It is a matter of ihssan, or "benevolence" of Muslims that they tolerate the life and severely limited "liberties" of dhimmis (subjugated non-Muslims) so long as the latter pay a "protection" tax, the jizya, and abide by a covenant of inferiority "while feeling themselves subdued". In a state ruled by sharia, equal citizenship between Muslims and non-Muslims is unthinkable.
To challenge Islam's authority, its prophet's character or received tradition, or to critique the religion, is construed as ihanah, or "insult"; sabb-e-Rasul, "disparaging the Prophet," is a libelous offense worthy of death. Failure to accept Islam is also regarded as an "insult" that justifies attack:
As to those who reject faith, I will punish them with terrible agony in this world and in the Hereafter, nor will they have anyone to help. -- Quran (3:56)Counteracting the radicalization of vulnerable Muslims requires a multi-pronged effort on the part of governments, academic institutions and community leaders. Here are a few recommendations:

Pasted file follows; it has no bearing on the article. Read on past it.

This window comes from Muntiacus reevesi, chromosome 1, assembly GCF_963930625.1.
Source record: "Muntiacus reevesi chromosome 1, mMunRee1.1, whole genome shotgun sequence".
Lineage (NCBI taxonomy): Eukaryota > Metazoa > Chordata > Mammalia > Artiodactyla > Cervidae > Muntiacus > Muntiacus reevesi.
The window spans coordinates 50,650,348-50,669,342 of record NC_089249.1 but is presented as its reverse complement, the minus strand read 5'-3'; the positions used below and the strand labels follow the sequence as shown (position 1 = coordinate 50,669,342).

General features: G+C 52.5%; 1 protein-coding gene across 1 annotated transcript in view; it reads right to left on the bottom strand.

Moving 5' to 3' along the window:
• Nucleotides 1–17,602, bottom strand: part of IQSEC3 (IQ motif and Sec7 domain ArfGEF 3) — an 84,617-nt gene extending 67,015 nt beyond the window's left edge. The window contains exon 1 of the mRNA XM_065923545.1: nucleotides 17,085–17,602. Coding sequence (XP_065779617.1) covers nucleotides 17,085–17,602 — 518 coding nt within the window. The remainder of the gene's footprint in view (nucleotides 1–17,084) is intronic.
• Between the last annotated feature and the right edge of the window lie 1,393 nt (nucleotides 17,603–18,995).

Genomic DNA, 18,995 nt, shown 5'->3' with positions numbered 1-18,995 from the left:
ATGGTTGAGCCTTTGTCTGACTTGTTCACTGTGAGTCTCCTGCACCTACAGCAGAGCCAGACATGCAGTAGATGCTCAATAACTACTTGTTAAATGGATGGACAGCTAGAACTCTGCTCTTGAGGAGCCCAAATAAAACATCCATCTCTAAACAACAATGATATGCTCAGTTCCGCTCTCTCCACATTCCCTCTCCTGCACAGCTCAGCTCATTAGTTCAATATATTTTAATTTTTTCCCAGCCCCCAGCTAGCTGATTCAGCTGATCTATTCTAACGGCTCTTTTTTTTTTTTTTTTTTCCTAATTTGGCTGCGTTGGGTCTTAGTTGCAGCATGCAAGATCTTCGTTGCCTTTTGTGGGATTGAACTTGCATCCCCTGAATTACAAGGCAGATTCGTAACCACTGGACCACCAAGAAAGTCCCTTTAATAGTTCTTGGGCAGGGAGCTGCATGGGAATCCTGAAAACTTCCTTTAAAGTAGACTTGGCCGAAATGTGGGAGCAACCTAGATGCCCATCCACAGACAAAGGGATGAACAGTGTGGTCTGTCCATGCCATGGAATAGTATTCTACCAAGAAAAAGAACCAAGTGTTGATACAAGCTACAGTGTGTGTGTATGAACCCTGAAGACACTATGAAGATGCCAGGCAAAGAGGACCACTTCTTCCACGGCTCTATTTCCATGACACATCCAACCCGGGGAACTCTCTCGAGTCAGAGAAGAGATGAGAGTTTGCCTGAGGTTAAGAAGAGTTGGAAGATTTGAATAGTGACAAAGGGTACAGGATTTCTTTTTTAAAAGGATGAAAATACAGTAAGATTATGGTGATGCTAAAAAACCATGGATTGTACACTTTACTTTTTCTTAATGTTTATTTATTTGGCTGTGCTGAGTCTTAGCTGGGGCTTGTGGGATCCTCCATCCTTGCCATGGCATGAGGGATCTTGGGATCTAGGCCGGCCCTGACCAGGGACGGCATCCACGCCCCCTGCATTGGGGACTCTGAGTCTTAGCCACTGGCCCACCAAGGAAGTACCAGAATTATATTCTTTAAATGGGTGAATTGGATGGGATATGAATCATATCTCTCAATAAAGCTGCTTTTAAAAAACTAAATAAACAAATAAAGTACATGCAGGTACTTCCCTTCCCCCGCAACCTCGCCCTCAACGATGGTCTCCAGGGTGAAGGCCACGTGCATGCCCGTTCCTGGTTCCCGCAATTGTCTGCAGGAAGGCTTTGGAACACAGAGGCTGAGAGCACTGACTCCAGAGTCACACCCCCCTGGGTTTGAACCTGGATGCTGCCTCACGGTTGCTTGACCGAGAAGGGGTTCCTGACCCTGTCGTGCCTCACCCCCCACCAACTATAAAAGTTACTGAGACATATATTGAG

- Discourage voluntary segregation in Muslim communities.
Establish initiatives that introduce genuine multiculturalism into
classrooms, neighborhoods and community centers. This is the only way
that insular, extremist thought can be debated and challenged openly by
Muslims and non-Muslims alike.
- Prevent fundamentalist Muslim community leaders from hiding
behind a "moderate" or "mainstream" façade. Hold preachers accountable
for the content of their sermons, and make sure that what they are
promoting in Arabic aligns with their public statements in English.
- Subject the history of early Islam -- the conquests of Persia,
the Byzantine Empire, the Middle East, North Africa, Greece, Spain and
most of Eastern Europe -- to the same academic rigors to which Western
history has been subjected. Do not allow a romantic view of it as a
"superior" model to go unchallenged, and do not shy away from examining
similarities between current and centuries-old jihadism. The same goes
for religious texts and their modern-day interpretations.
- Use the press and social media to expose young Muslims to facts
other than those they are fed in mosques and the textbooks of their
native countries, including the humanistic values of the West, such as
freedom of speech and of the press; equal justice under the law --
especially due process and the presumption of innocence; property
rights; separation of religion and state; an independent judiciary; an
independent educational system, and freedom of religion and from
religion -- for a start.